4. Good conformation photos and video of her moving at all gaits, even if just loose in the pasture. The distance I’m willing to drive to pick up a pony is much, much farther if it seems probable if I have reason to believe that the animal will be sound and has decent conformation.
  5. She is athletic with a “sport pony” type build and movement.
  6. She is registered and/or is of some kind of known, desirable breeding.
  7. She is flashy - a unique color or pretty markings (personally, I like plain bays, but if I plan to resell, a little “bling” never hurts)

You have no control over items 5-7 (with the exception of perhaps getting her registered if applicable), but can change items 1-4. If you think the mare is likely to have aptitude for a specific sport or discipline, I would suggest sending her to a trainer who is involved with that sport. Of course it doesn’t matter for this kind of basic training, what discipline the trainer is involved in as long as the training is humane and effective, but if mare is suited to the trainer’s area of interest, they are more likely to know someone who might be interested in her.

If you are not super tech savvy, find a horsey teenager with a smart phone and have them do some photos and video for you. This alone, can make a horse on the lower priced end of the “project horse” market stand out from others in my experience.

I hope you can find a great situation for your mare.


You can ask here for recommendations for capable trainers. I agree with the others above that it is going to be a very expensive endeavor. Where I live, 90 days of training board at a good place would cost north of three grand. I have no idea about the pricing in Delaware, though. And to be honest my guess is that six months is likely a more reasonable time frame to get the basics on a horse like this, maybe more.

You are not going to be able to get rid of the 7 year old until / unless you have made it a useful horse. If you have a really talented trainer, they might be able to make enough progress in 90 days to mean someone may take a chance on her, either as a giveaway or very inexpensive project. If the horse (pony?) is very well bred you may get someone to pay something. I would not go into the project expecting to get any money, but perhaps at least having the prospect of getting your older mare back as a riding horse.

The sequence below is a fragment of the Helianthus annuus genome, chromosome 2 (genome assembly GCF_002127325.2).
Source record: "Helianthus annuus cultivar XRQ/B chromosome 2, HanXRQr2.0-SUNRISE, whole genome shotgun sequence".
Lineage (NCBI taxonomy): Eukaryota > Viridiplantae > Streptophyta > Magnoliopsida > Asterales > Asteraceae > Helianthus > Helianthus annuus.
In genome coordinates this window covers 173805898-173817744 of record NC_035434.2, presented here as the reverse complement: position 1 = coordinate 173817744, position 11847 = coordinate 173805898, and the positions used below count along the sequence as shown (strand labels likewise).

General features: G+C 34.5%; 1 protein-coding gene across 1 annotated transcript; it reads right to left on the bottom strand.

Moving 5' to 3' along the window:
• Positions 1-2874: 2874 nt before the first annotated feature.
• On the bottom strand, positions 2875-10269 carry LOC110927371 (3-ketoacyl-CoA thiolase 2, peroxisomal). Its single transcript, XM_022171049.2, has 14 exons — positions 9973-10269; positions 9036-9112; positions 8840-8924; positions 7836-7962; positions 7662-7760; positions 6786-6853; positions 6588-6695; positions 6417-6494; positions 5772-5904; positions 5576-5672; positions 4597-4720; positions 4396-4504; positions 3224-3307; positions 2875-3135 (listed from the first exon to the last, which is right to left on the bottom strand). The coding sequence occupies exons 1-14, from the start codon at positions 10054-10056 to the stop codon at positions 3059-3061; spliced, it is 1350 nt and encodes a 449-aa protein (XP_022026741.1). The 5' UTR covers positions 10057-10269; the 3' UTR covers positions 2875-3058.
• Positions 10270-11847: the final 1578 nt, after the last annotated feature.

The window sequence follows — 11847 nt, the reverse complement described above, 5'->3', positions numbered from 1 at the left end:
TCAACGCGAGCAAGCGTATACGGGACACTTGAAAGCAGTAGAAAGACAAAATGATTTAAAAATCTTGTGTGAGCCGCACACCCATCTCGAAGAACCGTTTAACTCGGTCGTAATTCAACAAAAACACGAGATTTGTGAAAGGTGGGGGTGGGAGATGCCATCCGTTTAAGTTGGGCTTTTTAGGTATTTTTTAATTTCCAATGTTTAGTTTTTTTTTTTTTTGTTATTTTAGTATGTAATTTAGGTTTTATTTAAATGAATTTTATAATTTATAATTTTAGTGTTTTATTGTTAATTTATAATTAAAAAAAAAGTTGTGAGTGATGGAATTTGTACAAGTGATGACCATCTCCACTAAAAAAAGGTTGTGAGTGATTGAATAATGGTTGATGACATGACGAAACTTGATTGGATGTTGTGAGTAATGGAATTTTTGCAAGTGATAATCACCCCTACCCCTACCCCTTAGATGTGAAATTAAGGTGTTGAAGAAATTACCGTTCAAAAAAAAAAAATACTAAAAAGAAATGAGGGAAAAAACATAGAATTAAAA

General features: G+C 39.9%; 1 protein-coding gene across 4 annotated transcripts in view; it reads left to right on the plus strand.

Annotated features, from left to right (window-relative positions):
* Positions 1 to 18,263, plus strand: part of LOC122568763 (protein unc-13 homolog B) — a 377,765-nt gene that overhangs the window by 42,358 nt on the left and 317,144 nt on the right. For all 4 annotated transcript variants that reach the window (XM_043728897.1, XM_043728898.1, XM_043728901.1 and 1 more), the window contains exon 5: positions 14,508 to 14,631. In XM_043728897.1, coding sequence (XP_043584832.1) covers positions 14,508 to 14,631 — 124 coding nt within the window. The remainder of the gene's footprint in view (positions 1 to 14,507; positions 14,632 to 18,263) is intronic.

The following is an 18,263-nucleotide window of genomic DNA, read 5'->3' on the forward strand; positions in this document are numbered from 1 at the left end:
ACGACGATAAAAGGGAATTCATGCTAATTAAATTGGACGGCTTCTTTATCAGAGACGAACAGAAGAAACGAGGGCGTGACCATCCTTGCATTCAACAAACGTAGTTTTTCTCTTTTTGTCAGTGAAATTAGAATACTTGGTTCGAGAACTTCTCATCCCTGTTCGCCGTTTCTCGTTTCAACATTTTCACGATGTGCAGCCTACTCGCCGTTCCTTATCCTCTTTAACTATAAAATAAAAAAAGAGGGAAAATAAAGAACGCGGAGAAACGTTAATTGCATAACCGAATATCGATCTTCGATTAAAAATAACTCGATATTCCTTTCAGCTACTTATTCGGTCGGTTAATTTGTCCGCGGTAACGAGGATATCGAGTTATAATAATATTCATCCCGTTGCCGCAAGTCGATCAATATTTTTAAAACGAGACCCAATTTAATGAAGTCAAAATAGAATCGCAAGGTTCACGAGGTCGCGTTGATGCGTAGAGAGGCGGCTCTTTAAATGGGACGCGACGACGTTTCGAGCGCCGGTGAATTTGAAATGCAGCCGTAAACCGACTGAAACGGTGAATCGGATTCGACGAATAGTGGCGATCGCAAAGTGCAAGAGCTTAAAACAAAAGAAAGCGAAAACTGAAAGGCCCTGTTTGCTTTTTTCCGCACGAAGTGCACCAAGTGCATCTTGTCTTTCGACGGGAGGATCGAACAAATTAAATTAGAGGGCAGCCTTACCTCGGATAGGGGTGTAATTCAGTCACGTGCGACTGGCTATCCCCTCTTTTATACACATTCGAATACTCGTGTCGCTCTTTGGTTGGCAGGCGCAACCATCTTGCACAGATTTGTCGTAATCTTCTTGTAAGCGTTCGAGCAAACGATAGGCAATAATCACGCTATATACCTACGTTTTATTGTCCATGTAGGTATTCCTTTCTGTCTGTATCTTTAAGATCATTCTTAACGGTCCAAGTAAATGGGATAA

We have no way of knowing if the trainers you originally hired told you the truth about the mare or were just incompetent and potentially abusive, as you believe. IF their program has otherwise produced nice riding horses, I think you have to consider the difficult possibility that your younger mare really does have a significant problem and may not be a good candidate for further training. That’s something you don’t have to share with us, but rather discuss with a competent professional.

You need to get over “feeling so bad about separating them,” as soon as possible. This is something that should have been done 6 and a half years ago and your choice then, as you now realize, has led to at least one of the horses being in potentially a very bad situation. Bite the bullet and get it done. It may help to look around at every other normal acting horse you know and recognize that every single one of them got weaned and went on to have a regular life.


I only have these two and yes, she was appropriately weaned. They are Whelsh cross ponies. The daughter is around 12 hh and the mother is 13.3 hh.

It always bugs me when I hear someone attribute a lifetime of unmanageable behavior to a short early training period that went poorly. This sounds like making excuses for not wanting to work with the horse. Horses can get past a period of poor training.

It is exasperating to read that you have watched this horse grow ranker and ranker for 6 and a half years, and are now saying “I might have a problem here”.

I think you should pay someone who is knowledgeable about horse training to come out and assess the situation, then do whatever they advise. And I agree with the above poster that euthanasia should not be off the table, for the sake of the horse. Depending on how bad things really are, she could be dangerous as a give-away, because she is child-sized.


Your prospects for selling the younger mare, when she is handleable, are going to be in direct proportion to how pretty she is, how tall she is, and how potentially athletic she is. If she is pretty and sticks under 12.2 such that she can get a measurement card as a small, and has a nice jump, yes you probably can find a job for her or at least someone willing to try.

If she is 12.2 1/2 or she isn’t pretty then probably no one will want to mess with her except if you pay them to do so, and even then unless she is a saint with little kids, is probably not sellable.

Agree on getting a sober professional evaluation as to the best case scenario… and I too would think euthanasia is an option to consider. That the dam has a nice temperament maybe is the best thing in your favor, that in the right situation she might settle. But I wouldn’t wait any longer to get this sorted - the older she gets, the more likely euthanasia will be the only practical option, especially if she’s not even safe and kind on the ground.